Renowned jazz musician Bobby Militello spent Tuesday in Jamestown imparting his wisdom upon area youth and adults.
During his stay in Jamestown, Militello participated in a Continuing Legal Education seminar at the Robert H. Jackson Center, followed by an Infinity Visual and Performing Arts workshop that provided area residents with an intimate look at jazz through the eyes of a legend.
Militello's day began by participating on a panel with Dennis Drew, founding member of 10,000 Maniacs, for the seminar "Scales of Justice" at the Jackson Center. A focus of the seminar was copyright, which the moderator, Theresa E. Quinn, an associate with Magavern Magavern Grimm LLP of Buffalo, held experience in litigating.
Bobby Militello, renowned saxophonist and jazz musician, is shown during a workshop at Infinity Visual and Performing Arts in Jamestown on Tuesday.
P-J photo by Dusten Rader
"It was basically about copyright law and how it pertains to the Internet and freedom of usage - what you have the right to do and what don't you have the right to do," Militello said. "It was interesting because the moderator and I had two opposing views. She was saying the law as it's stated and exists, then I would say that's all well and good but in the real world this is what happens and this how it doesn't work.
"My stance is that we're in a constantly transitioning period of time because of the Internet," Militello continued. "Right now we're analyzing what's happening at this moment, and trying to fix the problems. But, in two years, those problems will be completely different. The problem isn't in the system as it stands now, it's in understanding the system and deciding how to use the system to adapt it to what we need to do."
Following the seminar, Militello headed to Infinity for a workshop sponsored by the Chautauqua Region Community Foundation. The event was free for Infinity's students, but was also open to the public. The audience included a mix of Infinity instructors, students and area residents interested in jazz or the opportunity to ask Militello questions.
"For those that are aspiring players, the perspective that you give them is different than what they are used to - it either opens the door, or closes the door," Militello said. "Knowing how hard it is to do what we do, as well as the relationship between your emotion, ability and money; when you put it all together you get a picture of what it's like. ... If you want to be a great jazz player, you should study classical. You'll get all of the things out of the way with your instrument by playing things are ridiculously hard. The better you get at classical, the more initiative you're going to have to go ahead and not worry about the physical prowess of something, but more the thought creates the action."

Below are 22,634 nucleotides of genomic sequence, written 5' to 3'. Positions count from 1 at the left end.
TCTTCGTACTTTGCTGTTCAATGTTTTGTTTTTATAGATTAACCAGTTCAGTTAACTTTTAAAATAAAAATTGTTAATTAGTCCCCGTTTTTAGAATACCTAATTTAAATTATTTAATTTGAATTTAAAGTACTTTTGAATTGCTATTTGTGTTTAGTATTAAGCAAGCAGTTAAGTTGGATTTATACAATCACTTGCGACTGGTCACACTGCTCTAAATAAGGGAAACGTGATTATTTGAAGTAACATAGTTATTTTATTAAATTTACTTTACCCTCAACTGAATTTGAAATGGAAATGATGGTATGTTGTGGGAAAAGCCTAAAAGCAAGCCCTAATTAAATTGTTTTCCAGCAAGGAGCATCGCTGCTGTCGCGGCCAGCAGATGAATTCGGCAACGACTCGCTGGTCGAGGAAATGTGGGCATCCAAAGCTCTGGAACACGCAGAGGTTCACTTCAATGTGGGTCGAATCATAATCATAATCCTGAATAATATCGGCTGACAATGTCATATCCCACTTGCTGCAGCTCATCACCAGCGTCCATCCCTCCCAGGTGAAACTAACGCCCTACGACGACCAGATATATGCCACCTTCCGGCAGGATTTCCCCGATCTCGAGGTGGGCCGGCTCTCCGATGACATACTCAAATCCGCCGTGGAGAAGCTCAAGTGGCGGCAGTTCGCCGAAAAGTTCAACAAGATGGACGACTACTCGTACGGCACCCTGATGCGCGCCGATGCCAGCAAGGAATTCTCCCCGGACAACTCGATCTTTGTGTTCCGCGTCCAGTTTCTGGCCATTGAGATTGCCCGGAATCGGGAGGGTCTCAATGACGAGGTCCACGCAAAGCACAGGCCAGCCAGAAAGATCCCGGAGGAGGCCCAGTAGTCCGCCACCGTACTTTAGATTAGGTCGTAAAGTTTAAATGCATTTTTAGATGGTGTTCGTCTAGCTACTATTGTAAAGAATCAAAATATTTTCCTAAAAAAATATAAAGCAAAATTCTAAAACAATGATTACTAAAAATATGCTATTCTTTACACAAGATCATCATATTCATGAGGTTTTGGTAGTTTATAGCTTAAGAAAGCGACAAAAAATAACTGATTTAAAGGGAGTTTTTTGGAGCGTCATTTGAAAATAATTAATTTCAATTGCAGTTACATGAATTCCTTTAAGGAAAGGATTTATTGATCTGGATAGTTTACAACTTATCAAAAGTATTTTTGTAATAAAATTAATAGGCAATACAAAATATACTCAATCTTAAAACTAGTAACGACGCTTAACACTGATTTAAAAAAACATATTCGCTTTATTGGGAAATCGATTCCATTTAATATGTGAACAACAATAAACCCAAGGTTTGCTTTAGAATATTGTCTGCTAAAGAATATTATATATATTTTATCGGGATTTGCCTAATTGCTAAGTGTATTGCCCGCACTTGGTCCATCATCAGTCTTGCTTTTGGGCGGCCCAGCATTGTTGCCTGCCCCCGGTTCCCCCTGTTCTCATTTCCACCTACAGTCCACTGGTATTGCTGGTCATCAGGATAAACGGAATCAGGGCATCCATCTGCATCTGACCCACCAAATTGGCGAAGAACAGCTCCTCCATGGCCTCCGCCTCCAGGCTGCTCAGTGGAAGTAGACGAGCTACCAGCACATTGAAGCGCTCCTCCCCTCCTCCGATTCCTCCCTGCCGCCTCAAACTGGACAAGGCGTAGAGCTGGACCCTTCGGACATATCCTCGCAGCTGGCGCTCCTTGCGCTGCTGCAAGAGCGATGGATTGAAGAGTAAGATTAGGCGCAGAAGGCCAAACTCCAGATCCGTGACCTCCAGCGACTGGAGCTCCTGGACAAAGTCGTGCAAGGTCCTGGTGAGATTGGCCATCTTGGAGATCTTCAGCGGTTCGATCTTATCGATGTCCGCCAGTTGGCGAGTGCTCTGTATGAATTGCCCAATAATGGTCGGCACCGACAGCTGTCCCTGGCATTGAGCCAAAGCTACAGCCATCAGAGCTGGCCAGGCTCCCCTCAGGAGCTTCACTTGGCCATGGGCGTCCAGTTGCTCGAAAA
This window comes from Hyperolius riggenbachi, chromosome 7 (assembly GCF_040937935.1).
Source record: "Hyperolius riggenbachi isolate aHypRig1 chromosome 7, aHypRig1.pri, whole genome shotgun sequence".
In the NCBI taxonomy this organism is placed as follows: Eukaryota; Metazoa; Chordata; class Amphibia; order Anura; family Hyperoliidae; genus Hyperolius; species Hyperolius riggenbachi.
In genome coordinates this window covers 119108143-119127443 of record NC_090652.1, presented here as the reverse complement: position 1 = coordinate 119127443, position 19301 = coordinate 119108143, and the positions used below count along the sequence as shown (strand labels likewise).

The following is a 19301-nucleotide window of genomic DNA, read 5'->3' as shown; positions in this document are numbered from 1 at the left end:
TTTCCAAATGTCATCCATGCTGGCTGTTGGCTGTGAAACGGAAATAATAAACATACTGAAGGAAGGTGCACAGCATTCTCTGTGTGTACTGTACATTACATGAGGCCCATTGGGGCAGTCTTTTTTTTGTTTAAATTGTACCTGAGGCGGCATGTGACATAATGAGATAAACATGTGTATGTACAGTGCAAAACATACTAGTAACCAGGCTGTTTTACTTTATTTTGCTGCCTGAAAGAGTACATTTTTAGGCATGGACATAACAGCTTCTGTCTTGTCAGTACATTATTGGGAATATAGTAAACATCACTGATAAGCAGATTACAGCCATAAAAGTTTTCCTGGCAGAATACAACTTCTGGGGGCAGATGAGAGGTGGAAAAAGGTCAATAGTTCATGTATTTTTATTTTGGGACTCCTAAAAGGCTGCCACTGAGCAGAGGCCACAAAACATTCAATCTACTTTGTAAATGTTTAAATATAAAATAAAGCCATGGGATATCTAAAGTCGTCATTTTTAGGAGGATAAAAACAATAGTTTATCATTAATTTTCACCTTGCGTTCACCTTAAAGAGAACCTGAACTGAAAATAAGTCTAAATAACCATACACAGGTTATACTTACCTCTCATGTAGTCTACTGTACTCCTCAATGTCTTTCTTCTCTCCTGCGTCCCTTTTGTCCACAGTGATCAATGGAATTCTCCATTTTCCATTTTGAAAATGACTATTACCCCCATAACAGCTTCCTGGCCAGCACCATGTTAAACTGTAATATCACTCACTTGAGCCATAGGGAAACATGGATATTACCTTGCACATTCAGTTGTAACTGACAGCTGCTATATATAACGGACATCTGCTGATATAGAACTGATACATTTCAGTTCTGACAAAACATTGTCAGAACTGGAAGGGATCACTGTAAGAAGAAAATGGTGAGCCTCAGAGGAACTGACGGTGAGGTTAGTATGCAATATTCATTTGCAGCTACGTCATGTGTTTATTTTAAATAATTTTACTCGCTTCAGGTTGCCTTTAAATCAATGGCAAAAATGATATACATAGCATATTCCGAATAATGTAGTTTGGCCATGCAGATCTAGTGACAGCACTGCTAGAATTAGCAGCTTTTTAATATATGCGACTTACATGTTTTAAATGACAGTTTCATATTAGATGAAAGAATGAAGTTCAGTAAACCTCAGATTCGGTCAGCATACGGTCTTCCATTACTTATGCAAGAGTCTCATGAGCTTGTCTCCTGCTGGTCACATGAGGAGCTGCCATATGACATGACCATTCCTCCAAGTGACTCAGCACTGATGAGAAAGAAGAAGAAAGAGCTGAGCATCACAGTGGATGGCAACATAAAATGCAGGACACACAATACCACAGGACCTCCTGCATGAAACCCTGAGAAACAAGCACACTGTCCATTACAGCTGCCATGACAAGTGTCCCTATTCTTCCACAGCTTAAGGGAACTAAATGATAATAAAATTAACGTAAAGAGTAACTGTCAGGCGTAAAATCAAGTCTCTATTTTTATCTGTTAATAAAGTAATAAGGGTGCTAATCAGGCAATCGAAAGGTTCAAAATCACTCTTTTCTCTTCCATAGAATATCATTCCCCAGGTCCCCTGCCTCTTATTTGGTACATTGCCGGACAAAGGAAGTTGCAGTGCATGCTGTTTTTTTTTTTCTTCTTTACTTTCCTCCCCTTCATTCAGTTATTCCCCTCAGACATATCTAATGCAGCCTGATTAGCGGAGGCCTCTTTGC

For use in the workshop, Militello brought with him one of his prized saxophones that he said had only been worked on once before. He began with a few words of introduction, followed by blowing some tunes on the horn to sonically set a mood and get the audience ready to talk about creativity.
"If it's for children, I focus more on what it's like to play jazz," Militello continued. "You don't teach jazz, you teach the concept of how to play it. I'm a firm believer in that. ... Schools, they give you tools, and tools are nothing more than machine parts. You have to put together into an assumption, which comes from another place - it doesn't come from the analytical side of things. That assumption is where I come from and that's what I try to get across - the grasp of melody, understanding the depth of what you're trying to achieve and trying to build a solo not because you want to get over with the audience, but because you found a space in time that all of a sudden occurs to you feels valid."
Militello's workshop engaged the audience with a combination of conversation and music. He discussed topics ranging from longtones, the diaphragm and deep breaths, to math, hearing without seeing and the quest for perfection by fighting to abandon licks in search for new ones. Yet, the workshop always came back to one important subject, that jazz may be a different process for every musician, but it should be fun for everyone because "boredom in jazz is sudden death," he said.
"Relative pitch makes jazz music fun," Militello said. "It's a conversation - it's not just about the soloist. A solo is a thought while within the space of the circle of conversation, and it should be prolific enough for the audience to react."
One of Militello's favorite aspects of workshops, especially those with children, is seeing the reactions of those who are excited about what they hear. But, the real fun is what happens later, when he gets approached by someone who says they did what he said to - and that it worked, Militello said.
Militello, who has traveled to and lived in many places, calls Buffalo home.
"I feel like me here," Militello said. "A lot of people know who I am, but it's no big deal - that's what I like."
Militello is also no stranger to Jamestown, and recalls performing in the area often with players such as Pat Flaherty and Craig Kastelnik.
"Jamestown's always been a hot place for music," Militello said. "There was always action down here."
But, before Tuesday, Militello had never had the opportunity to check out Infinity, which he said reminded him of programs he had encountered while visiting Europe. As a result, he hopes to schedule a performance in the Infinity Arts Cafe in the near future, he said.
For more information, visit bobbymilitello.com.